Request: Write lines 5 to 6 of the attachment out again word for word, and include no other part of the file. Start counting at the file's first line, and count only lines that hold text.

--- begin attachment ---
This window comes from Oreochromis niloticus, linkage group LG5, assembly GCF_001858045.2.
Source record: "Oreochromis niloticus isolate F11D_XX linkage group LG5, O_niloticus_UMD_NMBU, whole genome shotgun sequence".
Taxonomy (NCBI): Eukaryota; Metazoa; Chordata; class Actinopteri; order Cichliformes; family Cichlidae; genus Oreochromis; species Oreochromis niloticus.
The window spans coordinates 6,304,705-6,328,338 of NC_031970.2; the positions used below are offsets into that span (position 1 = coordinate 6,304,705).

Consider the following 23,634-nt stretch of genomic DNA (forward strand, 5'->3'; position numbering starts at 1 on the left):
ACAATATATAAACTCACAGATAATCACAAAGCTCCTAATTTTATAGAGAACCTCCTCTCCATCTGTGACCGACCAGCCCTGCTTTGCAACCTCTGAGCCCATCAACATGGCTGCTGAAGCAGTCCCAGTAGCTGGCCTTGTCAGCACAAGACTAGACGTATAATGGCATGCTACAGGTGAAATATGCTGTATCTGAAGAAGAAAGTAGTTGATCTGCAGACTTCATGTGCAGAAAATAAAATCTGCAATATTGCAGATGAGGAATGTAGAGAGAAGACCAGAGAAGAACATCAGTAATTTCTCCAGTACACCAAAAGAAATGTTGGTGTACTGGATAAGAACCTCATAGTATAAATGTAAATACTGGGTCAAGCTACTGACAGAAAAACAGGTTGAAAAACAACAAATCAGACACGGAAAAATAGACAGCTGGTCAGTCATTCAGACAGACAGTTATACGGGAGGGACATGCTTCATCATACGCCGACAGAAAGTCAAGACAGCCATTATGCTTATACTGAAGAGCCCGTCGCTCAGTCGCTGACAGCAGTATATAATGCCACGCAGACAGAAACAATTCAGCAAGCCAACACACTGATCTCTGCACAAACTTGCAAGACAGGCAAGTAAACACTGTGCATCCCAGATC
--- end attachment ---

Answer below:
Consider the following 23,634-nt stretch of genomic DNA (forward strand, 5'->3'; position numbering starts at 1 on the left):
ACAATATATAAACTCACAGATAATCACAAAGCTCCTAATTTTATAGAGAACCTCCTCTCCATCTGTGACCGACCAGCCCTGCTTTGCAACCTCTGAGCCCATCAACATGGCTGCTGAAGCAGTCCCAGTAGCTGGCCTTGTCAGCACAAGACTAGACGTATAATGGCATGCTACAGGTGAAATATGCTGTATCTGAAGAAGAAAGTAGTTGATCTGCAGACTTCATGTGCAGAAAATAAAATCTGCAATATTGCAGATGAGGAATGTAGAGAGAAGACCAGAGAAGAACATCAGTAATTTCTCCAGTACACCAAAAGAAATGTTGGTGTACTGGATAAGAACCTCATAGTATAAATGTAAATACTGGGTCAAGCTACTGACAGAAAAACAGGTTGAAAAACAACAAATCAGACACGGAAAAATAGACAGCTGGTCAGTCATTCAGACAGACAGTTATACGGGAGGGACATGCTTCATCATACGCCGACAGAAAGTCAAGACAGCCATTATGCTTATACTGAAGAGCCCGTCGCTCAGTCGCTGACAGCAGTATATAATGCCACGCAGACAGAAACAATTCAGCAAGCCAACACACTGATCTCTGCACAAACTTGCAAGACAGGCAAGTAAACACTGTGCATCCCAGATC